How to Make a Hornbook
29 SEP 2017
In the colonial era, before modern printing methods made it feasible for schoolchildren to use bound textbooks, pupils learned from hornbooks. These simple “books” consisted of a single page, backed with a stiff, durable surface, such as wood. They usually were protected by a clear piece of horn, which gave hornbooks their name. Making a hornbook requires basic woodworking and crafting skills; depending on how historically accurate you want yours to be, you may use readily available materials.
1 Making the Board
The hornbook’s backing is a paddle-shaped board, with a handle sized for a child’s hand. The Library of Congress’ collection includes hornbooks in a variety of materials, including ivory and silver; wood is the most common backing. The Folger Shakespeare Library suggests that a typical antique hornbook was small, less than 4 inches long, but you may want a larger one. Draw or trace a paddle shape on paper -- a rectangle with a handle at one end. Trace this template onto a board no more than 1 inch thick. Cut out the shape with a band or scroll saw, then sand or rout the edges until they're smooth. A coat of varnish gives a smoother, more durable surface. To make the wood appear aged, stain it before varnishing. Some teachers make the backing from cardboard so students can do their own cutting.
2 Decorating the Back
Keep one side of the board blank so you can attach the lesson page. The back, however, can be decorated. Historically, the reverse of a hornbook featured patriotic images, like engravings of King George III, or fanciful ones, like mermaids, explains New Hampshire Public Television’s history of schoolbooks. The Folger Shakespeare Library recommends letting children be creative in decorating this side. Paint or draw directly onto the surface of the board if you varnished it. You can also decoupage drawings or book illustrations here.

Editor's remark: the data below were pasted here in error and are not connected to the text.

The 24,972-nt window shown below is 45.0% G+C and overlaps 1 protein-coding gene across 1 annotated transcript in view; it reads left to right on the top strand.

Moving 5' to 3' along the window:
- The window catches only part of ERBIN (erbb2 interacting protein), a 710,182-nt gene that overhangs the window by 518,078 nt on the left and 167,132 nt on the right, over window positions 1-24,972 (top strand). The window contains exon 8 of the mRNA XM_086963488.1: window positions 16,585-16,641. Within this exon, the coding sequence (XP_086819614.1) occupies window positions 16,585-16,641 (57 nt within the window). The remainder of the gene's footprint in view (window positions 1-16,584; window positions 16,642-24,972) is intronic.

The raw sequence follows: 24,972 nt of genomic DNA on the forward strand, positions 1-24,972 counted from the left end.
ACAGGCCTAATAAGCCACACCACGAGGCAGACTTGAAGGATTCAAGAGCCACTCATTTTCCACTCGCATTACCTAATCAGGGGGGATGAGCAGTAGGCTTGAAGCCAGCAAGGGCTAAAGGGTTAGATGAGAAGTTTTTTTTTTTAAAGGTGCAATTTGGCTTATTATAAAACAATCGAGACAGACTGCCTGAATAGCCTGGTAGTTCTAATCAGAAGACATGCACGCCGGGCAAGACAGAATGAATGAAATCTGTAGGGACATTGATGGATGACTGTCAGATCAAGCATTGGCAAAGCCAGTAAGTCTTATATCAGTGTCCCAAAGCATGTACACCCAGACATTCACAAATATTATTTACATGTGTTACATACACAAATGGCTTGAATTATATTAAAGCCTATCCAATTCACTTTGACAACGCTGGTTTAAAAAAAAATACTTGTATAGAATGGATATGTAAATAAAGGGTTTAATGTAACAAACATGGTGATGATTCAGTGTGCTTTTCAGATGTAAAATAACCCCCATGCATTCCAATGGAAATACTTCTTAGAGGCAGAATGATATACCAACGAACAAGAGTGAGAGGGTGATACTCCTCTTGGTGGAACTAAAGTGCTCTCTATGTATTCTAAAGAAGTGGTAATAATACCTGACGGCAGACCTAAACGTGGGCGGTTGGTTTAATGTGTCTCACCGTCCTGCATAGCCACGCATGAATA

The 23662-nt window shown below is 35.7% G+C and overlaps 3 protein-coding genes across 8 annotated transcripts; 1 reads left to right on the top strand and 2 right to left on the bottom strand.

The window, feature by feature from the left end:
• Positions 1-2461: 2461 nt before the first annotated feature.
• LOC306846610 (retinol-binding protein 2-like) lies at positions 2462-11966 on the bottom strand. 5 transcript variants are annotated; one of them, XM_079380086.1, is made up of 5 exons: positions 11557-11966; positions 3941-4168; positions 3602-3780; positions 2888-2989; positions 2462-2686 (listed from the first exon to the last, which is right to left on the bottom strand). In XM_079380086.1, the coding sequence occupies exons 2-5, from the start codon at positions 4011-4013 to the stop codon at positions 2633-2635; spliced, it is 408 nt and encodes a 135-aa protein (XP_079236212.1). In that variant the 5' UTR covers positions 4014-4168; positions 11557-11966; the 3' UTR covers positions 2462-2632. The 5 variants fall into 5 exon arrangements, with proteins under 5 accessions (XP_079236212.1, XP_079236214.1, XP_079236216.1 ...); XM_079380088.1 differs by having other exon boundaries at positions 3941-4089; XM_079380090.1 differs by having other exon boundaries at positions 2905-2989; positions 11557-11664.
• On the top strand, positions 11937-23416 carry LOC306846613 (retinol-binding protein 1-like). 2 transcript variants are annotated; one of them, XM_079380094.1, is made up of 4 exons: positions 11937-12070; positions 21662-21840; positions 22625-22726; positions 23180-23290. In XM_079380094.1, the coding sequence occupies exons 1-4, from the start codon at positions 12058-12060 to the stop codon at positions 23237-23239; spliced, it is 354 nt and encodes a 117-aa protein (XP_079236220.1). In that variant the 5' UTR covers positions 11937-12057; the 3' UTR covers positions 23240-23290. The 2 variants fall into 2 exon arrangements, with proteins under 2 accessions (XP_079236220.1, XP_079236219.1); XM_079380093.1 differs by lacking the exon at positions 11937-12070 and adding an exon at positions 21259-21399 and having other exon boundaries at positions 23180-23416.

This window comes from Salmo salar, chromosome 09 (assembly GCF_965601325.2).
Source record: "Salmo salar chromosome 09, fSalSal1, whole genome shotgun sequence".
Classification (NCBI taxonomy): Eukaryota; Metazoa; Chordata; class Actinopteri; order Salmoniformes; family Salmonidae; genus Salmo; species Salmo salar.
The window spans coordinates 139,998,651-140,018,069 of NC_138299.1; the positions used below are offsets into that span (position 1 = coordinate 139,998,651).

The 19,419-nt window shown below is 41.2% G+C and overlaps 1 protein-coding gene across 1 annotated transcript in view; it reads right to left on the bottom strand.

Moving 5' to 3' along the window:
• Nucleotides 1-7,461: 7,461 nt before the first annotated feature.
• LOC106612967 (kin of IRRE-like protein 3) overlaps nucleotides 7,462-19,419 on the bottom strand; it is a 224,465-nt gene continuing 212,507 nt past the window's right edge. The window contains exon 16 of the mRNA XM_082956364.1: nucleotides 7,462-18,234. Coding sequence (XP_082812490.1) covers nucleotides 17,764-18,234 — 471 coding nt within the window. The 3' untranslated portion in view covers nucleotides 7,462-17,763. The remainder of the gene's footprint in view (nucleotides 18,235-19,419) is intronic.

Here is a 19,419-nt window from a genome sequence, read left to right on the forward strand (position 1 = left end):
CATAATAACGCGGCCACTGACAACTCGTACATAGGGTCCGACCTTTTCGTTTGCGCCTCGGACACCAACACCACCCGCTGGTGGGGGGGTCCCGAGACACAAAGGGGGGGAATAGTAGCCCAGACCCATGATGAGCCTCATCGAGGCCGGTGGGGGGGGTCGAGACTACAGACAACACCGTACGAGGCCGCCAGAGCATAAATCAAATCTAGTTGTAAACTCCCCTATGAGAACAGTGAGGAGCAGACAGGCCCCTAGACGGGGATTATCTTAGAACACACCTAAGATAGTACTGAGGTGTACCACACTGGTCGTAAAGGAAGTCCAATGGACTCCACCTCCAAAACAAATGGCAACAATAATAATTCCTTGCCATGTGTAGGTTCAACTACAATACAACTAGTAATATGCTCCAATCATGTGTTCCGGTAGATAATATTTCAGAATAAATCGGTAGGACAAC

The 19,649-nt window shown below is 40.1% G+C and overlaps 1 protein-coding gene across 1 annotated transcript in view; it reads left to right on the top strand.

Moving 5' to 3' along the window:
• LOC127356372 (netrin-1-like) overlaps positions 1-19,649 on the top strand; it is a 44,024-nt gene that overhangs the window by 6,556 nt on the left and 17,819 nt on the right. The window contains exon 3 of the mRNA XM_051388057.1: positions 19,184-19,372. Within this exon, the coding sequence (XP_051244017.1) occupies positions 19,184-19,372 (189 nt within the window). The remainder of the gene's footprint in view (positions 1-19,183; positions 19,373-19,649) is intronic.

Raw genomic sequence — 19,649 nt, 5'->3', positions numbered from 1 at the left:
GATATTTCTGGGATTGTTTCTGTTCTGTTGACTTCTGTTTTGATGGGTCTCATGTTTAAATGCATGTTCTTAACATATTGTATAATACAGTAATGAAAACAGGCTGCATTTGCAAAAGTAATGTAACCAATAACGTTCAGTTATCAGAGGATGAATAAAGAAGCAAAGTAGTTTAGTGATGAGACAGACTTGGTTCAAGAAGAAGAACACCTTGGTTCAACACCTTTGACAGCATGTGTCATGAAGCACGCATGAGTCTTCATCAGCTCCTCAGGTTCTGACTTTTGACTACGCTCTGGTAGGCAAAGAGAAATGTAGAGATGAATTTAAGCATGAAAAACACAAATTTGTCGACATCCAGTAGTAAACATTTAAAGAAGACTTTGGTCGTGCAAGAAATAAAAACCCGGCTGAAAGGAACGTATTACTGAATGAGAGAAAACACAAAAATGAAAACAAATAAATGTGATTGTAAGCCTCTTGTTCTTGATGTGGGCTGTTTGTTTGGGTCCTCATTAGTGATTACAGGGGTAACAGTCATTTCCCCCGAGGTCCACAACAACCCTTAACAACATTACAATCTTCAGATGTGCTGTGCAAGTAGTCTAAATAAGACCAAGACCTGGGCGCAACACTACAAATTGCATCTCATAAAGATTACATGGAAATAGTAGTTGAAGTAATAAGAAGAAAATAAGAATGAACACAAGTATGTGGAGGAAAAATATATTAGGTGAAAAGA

3 Designing the Page
The educational side of the hornbook is a single sheet of paper or vellum. Size this sheet approximately an inch smaller than the board on all sides. Either type the text or handwrite it, depending on the appearance you prefer. A cross often began a hornbook, the first thing on the top row, as some of the examples from the Library of Congress, the Folger Library and New Hampshire Public Television show. Hornbooks usually featured the alphabet next, as well as numbers and sometimes Roman numerals. The Lord’s Prayer filled the bottom portion of the page in many traditional hornbooks. Select an antique hornbook to copy, or make your own updated version. The main consideration is that the text page must have an educational purpose.
4 Covering the Front
The final step is covering the book with some material transparent enough to read the text through. Use a single piece of the covering, as seams can obscure the text. Traditional horn may be hard to come by, but you can purchase sheets of mica in scrapbooking and art-supply stores. Clear plastic is another option, or simply decoupage the sheet onto the backing and cover it with several coats of varnish. Glue down the plastic or mica, or tack it down around the edge. If you are making a simple cardboard version with children, the Folger Shakespeare Library suggests wrapping it with clear plastic wrap.